How Do You Calculate Ratios?

To calculate a ratio, find the greatest common factor, or GCF, between two opposing sets of numbers and divide both numbers by the GCF. Calculate ratios up or down to find the answer to a specific ration question.

1. Find the GCF

Ratios can be viewed as simple fractions, but with the numerator and denominator being two different parts of the comparison. For example, 20:4 can be written as 20/4. If you're looking at this as a fraction, you can see that 20 is divisible by 4, allowing 4 to be the GCF. In cases where the larger number is not divisible by the lower number, you would still look for the greatest common factor. For example, 20:15. 15 can not directly go into 20, but 5 can go into both, making 5 the GCF.

2. Divide both numbers by the GCF

Once you find your greatest common factor, you want to divide both numbers by that common number. 20:4 leaves you with a GCF of 4. 20 divided by 4 equals 5, while 4 only goes into itself 1 time. Your calculated ratio would be 4:1 or 4 to 1. 20:15 leaves you with a GCF of 5. 20 divided by 5 equals 4, while 15 divided by 5 equals 3, resulting in a calculated ratio of 4:3 or 4 to 3.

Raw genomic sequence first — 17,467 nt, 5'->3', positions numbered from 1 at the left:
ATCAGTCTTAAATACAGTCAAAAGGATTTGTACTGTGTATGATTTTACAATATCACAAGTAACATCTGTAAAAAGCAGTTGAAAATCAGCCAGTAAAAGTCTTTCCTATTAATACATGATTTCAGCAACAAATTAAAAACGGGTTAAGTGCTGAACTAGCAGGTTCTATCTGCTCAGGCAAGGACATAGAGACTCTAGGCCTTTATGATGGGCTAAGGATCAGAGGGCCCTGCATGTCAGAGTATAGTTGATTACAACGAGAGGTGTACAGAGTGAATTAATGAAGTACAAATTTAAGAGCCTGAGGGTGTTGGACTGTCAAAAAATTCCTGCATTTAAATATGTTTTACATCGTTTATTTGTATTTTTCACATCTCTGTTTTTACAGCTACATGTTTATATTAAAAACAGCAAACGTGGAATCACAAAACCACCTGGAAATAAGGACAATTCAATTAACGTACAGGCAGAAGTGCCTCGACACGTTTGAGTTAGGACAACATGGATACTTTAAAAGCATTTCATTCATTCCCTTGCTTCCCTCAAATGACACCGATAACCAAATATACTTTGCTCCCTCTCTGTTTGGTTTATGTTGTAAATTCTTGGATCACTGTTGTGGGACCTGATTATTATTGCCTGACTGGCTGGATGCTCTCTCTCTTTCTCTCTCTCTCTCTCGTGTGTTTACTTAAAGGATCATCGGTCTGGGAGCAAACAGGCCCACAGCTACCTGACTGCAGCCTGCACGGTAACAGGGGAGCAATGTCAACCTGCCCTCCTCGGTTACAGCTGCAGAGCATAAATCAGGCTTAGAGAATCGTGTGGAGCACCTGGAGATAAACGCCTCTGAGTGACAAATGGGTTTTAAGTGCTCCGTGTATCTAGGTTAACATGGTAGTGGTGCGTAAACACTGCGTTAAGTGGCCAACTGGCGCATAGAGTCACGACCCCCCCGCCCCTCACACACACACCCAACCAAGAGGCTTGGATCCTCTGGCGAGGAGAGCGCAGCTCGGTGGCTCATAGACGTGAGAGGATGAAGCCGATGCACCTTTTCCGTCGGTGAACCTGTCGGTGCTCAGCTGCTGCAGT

3. Calculate ratios up or down

Once the basics of bringing down a set of compared numbers to their lowest form is understood, you can also manipulate ratios in the opposite direction. If you're told that two out of three students are selected to visit the aquarium today, you already have a baseline ratio of 2:3. Now, you want to figure out exactly how many that is if you have a class of 30 students. You want the denominator to be the total population, so you multiply 3 times 10, and whatever you do to one side of the ratio, you must always do to the other, so you multiply 2 times 10. Your end result would be 20:30 or 20 out of 30 students.

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